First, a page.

Sunday, November 11, 2007

Sam Raimi On All Things Spidey

The ‘Spider-Man’ trilogy director on the new DVD, the ‘Spider-Man 4’ rumors and who might replace him

By Rickey Purdin

Raimi SittingTry spending eight years filming the story of a nerdy superhero and see if you don’t go crazy. Luckily, director Sam Raimi stayed sane (mostly) as he poured his heart into the Spider-Man saga. With the “Spider-Man 3” DVD in stores, Raimi sat down to talk about the strain of watching his own movies and discussed what he’d prefer to see in a fourth arachnid adventure.

WIZARD: Now that you’ve made your third “Spider-Man” DVD, does anything still surprise you about the process of going back to a film?

RAIMI: It’s interesting to go back through all the behind-the-scenes footage reels because it gives you insight into things that you didn’t know were going on when you were directing the picture. It’s like reliving your life from someone else’s point of view.

Are there extras you don’t like showing on DVDs?

RAIMI: I don’t usually incorporate deleted scenes because I figure I just want the movie to be what it is and nothing more. Those [editing] choices are made and I don’t want to open up the process too much and show old, bad ideas that didn’t work.

Do you generally like sitting back and watching your old movies, or is it uncomfortable for you?

RAIMI: No, I don’t really. It’s all very empty for me unless there’s an audience. The story is like an empty shell when you watch it alone. It’s like a dried leaf versus when you have an audience. It then becomes an acorn that grows. You can watch it grow and come to life when there’s people interacting with it and watching it, being moved by it or being frightened or feeling suspense or a connection to the character. So it can either be a very depressing, dead experience for me, or a magnificent one.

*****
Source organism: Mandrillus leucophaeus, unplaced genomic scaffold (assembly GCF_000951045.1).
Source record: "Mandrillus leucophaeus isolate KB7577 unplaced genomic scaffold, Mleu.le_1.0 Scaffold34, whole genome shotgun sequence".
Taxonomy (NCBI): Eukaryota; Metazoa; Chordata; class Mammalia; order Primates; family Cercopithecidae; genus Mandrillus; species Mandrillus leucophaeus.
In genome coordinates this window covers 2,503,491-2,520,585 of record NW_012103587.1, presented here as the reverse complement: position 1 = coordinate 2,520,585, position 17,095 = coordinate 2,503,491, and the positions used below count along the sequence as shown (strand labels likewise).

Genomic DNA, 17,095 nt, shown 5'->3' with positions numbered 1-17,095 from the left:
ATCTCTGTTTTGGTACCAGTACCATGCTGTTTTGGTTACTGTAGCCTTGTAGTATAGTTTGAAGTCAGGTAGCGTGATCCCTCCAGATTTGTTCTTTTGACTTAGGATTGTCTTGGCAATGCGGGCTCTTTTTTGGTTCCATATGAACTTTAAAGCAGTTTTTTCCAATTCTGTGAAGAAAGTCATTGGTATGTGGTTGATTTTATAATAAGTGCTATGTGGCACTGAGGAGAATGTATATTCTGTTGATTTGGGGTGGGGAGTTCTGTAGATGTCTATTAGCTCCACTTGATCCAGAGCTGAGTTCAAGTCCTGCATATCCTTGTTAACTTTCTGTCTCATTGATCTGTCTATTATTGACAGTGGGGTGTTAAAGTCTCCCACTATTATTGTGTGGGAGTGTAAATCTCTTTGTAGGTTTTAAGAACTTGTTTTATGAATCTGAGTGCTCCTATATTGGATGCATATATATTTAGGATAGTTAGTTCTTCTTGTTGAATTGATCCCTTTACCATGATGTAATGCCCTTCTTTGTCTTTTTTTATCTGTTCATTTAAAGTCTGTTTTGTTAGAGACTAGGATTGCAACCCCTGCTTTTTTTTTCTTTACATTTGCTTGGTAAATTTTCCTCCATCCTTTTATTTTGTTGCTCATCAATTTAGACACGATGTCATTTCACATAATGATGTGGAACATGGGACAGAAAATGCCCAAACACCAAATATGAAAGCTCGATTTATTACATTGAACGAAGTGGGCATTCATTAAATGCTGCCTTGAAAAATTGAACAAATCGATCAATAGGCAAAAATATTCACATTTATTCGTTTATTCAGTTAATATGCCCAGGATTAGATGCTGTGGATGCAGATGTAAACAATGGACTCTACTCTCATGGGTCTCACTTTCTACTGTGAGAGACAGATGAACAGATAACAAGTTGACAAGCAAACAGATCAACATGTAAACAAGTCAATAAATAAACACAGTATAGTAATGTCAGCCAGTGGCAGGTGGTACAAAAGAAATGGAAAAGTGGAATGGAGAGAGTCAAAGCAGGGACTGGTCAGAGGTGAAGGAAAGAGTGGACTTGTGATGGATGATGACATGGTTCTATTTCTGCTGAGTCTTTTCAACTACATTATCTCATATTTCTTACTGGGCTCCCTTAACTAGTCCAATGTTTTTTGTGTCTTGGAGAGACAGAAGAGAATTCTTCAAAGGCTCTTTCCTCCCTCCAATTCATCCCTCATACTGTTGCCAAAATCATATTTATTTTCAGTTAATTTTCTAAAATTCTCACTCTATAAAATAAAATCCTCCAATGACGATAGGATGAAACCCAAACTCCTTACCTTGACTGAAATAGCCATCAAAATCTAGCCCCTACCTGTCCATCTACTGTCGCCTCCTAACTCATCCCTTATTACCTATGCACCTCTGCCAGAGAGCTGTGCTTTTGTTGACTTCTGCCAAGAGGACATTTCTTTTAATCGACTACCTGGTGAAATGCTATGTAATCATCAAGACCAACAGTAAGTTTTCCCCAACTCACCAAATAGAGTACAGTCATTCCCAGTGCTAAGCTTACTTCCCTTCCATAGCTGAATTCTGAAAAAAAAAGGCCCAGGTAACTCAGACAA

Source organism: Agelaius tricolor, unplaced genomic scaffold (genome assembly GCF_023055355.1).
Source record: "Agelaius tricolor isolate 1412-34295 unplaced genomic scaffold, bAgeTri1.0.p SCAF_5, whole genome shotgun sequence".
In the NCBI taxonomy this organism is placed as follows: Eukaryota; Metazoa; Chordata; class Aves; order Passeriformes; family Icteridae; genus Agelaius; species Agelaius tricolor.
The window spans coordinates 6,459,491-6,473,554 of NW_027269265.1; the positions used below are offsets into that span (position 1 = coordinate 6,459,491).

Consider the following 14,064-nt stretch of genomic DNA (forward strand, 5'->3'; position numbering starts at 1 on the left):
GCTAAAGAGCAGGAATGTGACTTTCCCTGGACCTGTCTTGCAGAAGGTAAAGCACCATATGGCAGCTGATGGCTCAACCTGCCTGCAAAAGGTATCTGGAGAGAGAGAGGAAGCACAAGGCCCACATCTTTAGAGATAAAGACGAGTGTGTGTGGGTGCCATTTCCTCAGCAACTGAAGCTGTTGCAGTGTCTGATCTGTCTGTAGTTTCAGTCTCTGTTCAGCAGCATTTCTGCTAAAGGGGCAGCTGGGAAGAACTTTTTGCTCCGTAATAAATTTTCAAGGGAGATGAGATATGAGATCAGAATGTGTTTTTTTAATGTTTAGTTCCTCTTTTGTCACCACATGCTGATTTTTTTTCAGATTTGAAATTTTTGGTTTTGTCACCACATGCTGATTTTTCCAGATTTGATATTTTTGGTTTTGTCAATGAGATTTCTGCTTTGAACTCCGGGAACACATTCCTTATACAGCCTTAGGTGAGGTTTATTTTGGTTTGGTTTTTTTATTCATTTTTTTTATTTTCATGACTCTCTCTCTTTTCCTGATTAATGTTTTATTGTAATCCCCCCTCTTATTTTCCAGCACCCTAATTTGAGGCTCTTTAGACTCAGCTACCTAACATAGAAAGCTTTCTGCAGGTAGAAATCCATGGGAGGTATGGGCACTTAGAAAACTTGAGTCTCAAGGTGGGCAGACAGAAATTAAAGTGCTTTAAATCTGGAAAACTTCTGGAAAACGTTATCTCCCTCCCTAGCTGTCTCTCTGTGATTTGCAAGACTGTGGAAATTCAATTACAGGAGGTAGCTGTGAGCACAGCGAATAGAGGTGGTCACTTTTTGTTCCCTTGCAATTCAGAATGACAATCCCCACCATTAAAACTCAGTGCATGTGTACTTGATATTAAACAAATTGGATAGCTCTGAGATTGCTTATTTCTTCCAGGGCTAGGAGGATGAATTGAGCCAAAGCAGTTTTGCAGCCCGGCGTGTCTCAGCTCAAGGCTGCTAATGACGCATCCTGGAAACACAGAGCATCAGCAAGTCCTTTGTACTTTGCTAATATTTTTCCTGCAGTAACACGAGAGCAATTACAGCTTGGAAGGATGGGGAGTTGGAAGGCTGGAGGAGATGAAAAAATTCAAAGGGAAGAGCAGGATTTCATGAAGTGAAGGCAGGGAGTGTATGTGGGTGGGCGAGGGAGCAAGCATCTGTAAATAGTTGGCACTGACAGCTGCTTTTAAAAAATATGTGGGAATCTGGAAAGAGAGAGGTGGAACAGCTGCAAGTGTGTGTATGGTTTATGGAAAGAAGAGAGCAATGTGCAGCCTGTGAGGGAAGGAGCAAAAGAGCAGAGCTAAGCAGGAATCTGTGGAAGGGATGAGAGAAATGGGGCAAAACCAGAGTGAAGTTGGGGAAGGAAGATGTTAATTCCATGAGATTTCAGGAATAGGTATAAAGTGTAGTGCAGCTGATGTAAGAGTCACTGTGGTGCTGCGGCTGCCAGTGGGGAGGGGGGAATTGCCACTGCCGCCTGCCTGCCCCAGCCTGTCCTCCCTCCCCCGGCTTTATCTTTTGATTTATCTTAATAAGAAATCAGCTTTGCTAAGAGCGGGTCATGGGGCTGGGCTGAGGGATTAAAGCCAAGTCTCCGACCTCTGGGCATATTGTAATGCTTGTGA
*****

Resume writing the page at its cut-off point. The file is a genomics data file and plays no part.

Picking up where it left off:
Spider-ManAnd you’re not a big fan of deleted scenes, right?

RAIMI: I just want the movie to be what it is and nothing more. Those choices are made and I don’t want to open up the process too much and show old, bad ideas that didn’t work. I don’t even go there.

Was it bittersweet to hang out again with the main cast to do the commentary?

RAIMI: It is a bittersweet experience. We didn’t celebrate. We never really celebrated because things don’t have a finite ending in the movie business. It’s not as finite as a graduation moment where you can throw up your hat.

Looking back, you’ve worked on Spider-Man in some way for nearly eight years. Has the excitement stayed with you?

RAIMI: I’m just as excited about the character, and so in that sense, yes. Although the physical energy level between how I felt before I started shooting versus what was left of me on the last day of photography, I was so exhausted at the end of “Spider-Man 3” I can’t tell you. My love for the characters and my passion for the stories are the same, but I was just a shell of the person that I was after all of those movies.

If you had to take a break and pick a director to replace you on the franchise, is there anyone at the top of your list?

RAIMI: Because I love Spider-Man I would just say—I don’t want to pick someone. I don’t know if I’ll be directing the picture or not, but I’d like to say that it would be somebody that was the best gift I could give to Spider-Man—someone who understands him and loves him and could bring his passion and love to the character. A character director probably; no one else.

Now, be honest, because some people fear picking up DVDs when they first come out because a special edition DVD is only four or five months down the line. Will this be the definitive DVD?

RAIMI: I can’t honestly say what is going to be offered down the line, but this is the transfer that I supervised and it’s got the highest-quality transfer of any of the “Spider-Man” movies. This is the definitive movie transfer. I won’t be back to supervise another “Spider-Man 3.”



Special thanks to Spider-Man Hype! for the heads up, and Rickey Purdin from Wizard Entertainment for the interview.

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